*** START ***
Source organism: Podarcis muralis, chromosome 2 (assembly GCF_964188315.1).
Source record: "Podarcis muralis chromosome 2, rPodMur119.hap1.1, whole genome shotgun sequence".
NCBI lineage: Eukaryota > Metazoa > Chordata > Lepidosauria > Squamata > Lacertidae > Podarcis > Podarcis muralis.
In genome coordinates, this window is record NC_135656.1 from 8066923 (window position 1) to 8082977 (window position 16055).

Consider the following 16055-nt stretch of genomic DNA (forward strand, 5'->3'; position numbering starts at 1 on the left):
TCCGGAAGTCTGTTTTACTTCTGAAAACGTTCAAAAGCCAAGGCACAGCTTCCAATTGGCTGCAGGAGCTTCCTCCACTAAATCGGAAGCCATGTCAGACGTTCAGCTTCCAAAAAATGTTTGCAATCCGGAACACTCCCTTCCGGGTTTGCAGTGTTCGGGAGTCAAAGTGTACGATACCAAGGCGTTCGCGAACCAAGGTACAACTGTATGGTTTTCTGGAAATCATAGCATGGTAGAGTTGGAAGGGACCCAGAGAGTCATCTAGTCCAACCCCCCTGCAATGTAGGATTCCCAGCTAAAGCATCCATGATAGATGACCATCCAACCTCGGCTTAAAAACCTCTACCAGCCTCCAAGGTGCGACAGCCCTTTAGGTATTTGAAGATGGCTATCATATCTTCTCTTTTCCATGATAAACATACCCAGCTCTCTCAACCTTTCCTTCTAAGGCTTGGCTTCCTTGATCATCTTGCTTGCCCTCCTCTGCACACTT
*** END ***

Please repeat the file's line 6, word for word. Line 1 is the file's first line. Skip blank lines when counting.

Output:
TCCGGAAGTCTGTTTTACTTCTGAAAACGTTCAAAAGCCAAGGCACAGCTTCCAATTGGCTGCAGGAGCTTCCTCCACTAAATCGGAAGCCATGTCAGACGTTCAGCTTCCAAAAAATGTTTGCAATCCGGAACACTCCCTTCCGGGTTTGCAGTGTTCGGGAGTCAAAGTGTACGATACCAAGGCGTTCGCGAACCAAGGTACAACTGTATGGTTTTCTGGAAATCATAGCATGGTAGAGTTGGAAGGGACCCAGAGAGTCATCTAGTCCAACCCCCCTGCAATGTAGGATTCCCAGCTAAAGCATCCATGATAGATGACCATCCAACCTCGGCTTAAAAACCTCTACCAGCCTCCAAGGTGCGACAGCCCTTTAGGTATTTGAAGATGGCTATCATATCTTCTCTTTTCCATGATAAACATACCCAGCTCTCTCAACCTTTCCTTCTAAGGCTTGGCTTCCTTGATCATCTTGCTTGCCCTCCTCTGCACACTT